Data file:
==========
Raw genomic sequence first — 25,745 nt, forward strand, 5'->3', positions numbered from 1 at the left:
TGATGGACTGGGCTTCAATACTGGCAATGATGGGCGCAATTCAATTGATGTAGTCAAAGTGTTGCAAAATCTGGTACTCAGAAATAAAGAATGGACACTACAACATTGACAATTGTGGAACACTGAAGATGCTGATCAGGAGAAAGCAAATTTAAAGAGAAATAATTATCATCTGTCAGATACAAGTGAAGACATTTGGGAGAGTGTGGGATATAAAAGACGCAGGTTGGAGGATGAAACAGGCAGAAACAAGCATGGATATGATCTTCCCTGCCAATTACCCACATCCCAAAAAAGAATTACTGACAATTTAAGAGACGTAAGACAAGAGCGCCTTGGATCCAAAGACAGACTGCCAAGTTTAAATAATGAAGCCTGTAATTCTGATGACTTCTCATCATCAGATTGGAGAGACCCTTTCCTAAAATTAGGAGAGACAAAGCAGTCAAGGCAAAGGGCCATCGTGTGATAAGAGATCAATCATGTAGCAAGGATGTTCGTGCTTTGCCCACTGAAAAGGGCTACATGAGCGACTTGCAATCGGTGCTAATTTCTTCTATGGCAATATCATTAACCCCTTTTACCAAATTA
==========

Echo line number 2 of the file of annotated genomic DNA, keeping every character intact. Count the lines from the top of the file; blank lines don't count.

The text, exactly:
TGATGGACTGGGCTTCAATACTGGCAATGATGGGCGCAATTCAATTGATGTAGTCAAAGTGTTGCAAAATCTGGTACTCAGAAATAAAGAATGGACACTACAACATTGACAATTGTGGAACACTGAAGATGCTGATCAGGAGAAAGCAAATTTAAAGAGAAATAATTATCATCTGTCAGATACAAGTGAAGACATTTGGGAGAGTGTGGGATATAAAAGACGCAGGTTGGAGGATGAAACAGGCAGAAACAAGCATGGATATGATCTTCCCTGCCAATTACCCACATCCCAAAAAAGAATTACTGACAATTTAAGAGACGTAAGACAAGAGCGCCTTGGATCCAAAGACAGACTGCCAAGTTTAAATAATGAAGCCTGTAATTCTGATGACTTCTCATCATCAGATTGGAGAGACCCTTTCCTAAAATTAGGAGAGACAAAGCAGTCAAGGCAAAGGGCCATCGTGTGATAAGAGATCAATCATGTAGCAAGGATGTTCGTGCTTTGCCCACTGAAAAGGGCTACATGAGCGACTTGCAATCGGTGCTAATTTCTTCTATGGCAATATCATTAACCCCTTTTACCAAATTA